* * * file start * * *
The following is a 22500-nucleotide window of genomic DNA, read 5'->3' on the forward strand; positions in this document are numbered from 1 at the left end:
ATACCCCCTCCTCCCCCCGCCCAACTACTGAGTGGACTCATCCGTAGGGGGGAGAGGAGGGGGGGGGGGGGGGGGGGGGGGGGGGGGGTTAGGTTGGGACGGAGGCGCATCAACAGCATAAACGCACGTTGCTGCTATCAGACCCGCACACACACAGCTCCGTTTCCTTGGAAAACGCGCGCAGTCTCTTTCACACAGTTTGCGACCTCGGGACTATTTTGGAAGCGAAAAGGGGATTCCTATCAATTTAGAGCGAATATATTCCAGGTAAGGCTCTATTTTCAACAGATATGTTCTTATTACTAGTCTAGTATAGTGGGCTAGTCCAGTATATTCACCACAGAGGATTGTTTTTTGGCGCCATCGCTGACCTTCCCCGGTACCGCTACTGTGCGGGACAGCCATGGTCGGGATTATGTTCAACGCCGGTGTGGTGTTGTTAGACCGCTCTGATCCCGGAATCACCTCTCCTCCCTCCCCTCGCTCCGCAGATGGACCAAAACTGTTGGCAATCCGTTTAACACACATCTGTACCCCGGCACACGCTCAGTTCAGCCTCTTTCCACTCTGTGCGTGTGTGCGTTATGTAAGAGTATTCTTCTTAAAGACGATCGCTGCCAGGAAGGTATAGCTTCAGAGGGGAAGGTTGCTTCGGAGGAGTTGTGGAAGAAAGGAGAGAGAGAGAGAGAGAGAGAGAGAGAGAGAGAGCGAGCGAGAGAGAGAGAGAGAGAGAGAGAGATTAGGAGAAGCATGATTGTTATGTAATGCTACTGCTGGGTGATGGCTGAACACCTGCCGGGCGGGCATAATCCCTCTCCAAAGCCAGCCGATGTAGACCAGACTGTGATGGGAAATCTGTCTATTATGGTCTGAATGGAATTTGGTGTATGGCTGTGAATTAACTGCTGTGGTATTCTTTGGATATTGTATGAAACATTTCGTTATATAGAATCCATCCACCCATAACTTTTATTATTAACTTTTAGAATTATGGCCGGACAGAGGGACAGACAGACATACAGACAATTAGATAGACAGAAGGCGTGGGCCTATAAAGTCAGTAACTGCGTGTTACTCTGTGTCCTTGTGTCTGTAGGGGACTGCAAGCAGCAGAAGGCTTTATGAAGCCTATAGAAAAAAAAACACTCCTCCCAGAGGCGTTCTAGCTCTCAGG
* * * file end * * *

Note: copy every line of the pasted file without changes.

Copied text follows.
The following is a 22500-nucleotide window of genomic DNA, read 5'->3' on the forward strand; positions in this document are numbered from 1 at the left end:
ATACCCCCTCCTCCCCCCGCCCAACTACTGAGTGGACTCATCCGTAGGGGGGAGAGGAGGGGGGGGGGGGGGGGGGGGGGGGGGGGGGTTAGGTTGGGACGGAGGCGCATCAACAGCATAAACGCACGTTGCTGCTATCAGACCCGCACACACACAGCTCCGTTTCCTTGGAAAACGCGCGCAGTCTCTTTCACACAGTTTGCGACCTCGGGACTATTTTGGAAGCGAAAAGGGGATTCCTATCAATTTAGAGCGAATATATTCCAGGTAAGGCTCTATTTTCAACAGATATGTTCTTATTACTAGTCTAGTATAGTGGGCTAGTCCAGTATATTCACCACAGAGGATTGTTTTTTGGCGCCATCGCTGACCTTCCCCGGTACCGCTACTGTGCGGGACAGCCATGGTCGGGATTATGTTCAACGCCGGTGTGGTGTTGTTAGACCGCTCTGATCCCGGAATCACCTCTCCTCCCTCCCCTCGCTCCGCAGATGGACCAAAACTGTTGGCAATCCGTTTAACACACATCTGTACCCCGGCACACGCTCAGTTCAGCCTCTTTCCACTCTGTGCGTGTGTGCGTTATGTAAGAGTATTCTTCTTAAAGACGATCGCTGCCAGGAAGGTATAGCTTCAGAGGGGAAGGTTGCTTCGGAGGAGTTGTGGAAGAAAGGAGAGAGAGAGAGAGAGAGAGAGAGAGAGAGAGAGCGAGCGAGAGAGAGAGAGAGAGAGAGAGAGATTAGGAGAAGCATGATTGTTATGTAATGCTACTGCTGGGTGATGGCTGAACACCTGCCGGGCGGGCATAATCCCTCTCCAAAGCCAGCCGATGTAGACCAGACTGTGATGGGAAATCTGTCTATTATGGTCTGAATGGAATTTGGTGTATGGCTGTGAATTAACTGCTGTGGTATTCTTTGGATATTGTATGAAACATTTCGTTATATAGAATCCATCCACCCATAACTTTTATTATTAACTTTTAGAATTATGGCCGGACAGAGGGACAGACAGACATACAGACAATTAGATAGACAGAAGGCGTGGGCCTATAAAGTCAGTAACTGCGTGTTACTCTGTGTCCTTGTGTCTGTAGGGGACTGCAAGCAGCAGAAGGCTTTATGAAGCCTATAGAAAAAAAAACACTCCTCCCAGAGGCGTTCTAGCTCTCAGG